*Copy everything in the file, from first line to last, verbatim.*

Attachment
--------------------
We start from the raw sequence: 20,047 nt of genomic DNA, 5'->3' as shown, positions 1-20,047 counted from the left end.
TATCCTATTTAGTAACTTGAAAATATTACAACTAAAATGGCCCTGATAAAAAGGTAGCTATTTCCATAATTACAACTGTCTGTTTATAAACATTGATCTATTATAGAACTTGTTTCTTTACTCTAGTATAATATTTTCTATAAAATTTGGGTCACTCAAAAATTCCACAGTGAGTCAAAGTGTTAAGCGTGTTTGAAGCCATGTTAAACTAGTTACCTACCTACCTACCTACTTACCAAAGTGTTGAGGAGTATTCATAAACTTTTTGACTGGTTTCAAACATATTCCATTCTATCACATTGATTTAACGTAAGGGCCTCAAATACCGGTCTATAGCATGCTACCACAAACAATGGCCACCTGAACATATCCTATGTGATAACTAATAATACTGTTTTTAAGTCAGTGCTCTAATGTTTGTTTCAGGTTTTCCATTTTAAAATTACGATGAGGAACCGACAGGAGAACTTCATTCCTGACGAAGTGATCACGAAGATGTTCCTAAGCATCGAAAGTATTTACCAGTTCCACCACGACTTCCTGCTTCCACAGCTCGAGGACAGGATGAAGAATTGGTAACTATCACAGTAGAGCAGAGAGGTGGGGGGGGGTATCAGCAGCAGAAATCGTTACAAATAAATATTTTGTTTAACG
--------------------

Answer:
We start from the raw sequence: 20,047 nt of genomic DNA, 5'->3' as shown, positions 1-20,047 counted from the left end.
TATCCTATTTAGTAACTTGAAAATATTACAACTAAAATGGCCCTGATAAAAAGGTAGCTATTTCCATAATTACAACTGTCTGTTTATAAACATTGATCTATTATAGAACTTGTTTCTTTACTCTAGTATAATATTTTCTATAAAATTTGGGTCACTCAAAAATTCCACAGTGAGTCAAAGTGTTAAGCGTGTTTGAAGCCATGTTAAACTAGTTACCTACCTACCTACCTACTTACCAAAGTGTTGAGGAGTATTCATAAACTTTTTGACTGGTTTCAAACATATTCCATTCTATCACATTGATTTAACGTAAGGGCCTCAAATACCGGTCTATAGCATGCTACCACAAACAATGGCCACCTGAACATATCCTATGTGATAACTAATAATACTGTTTTTAAGTCAGTGCTCTAATGTTTGTTTCAGGTTTTCCATTTTAAAATTACGATGAGGAACCGACAGGAGAACTTCATTCCTGACGAAGTGATCACGAAGATGTTCCTAAGCATCGAAAGTATTTACCAGTTCCACCACGACTTCCTGCTTCCACAGCTCGAGGACAGGATGAAGAATTGGTAACTATCACAGTAGAGCAGAGAGGTGGGGGGGGGTATCAGCAGCAGAAATCGTTACAAATAAATATTTTGTTTAACG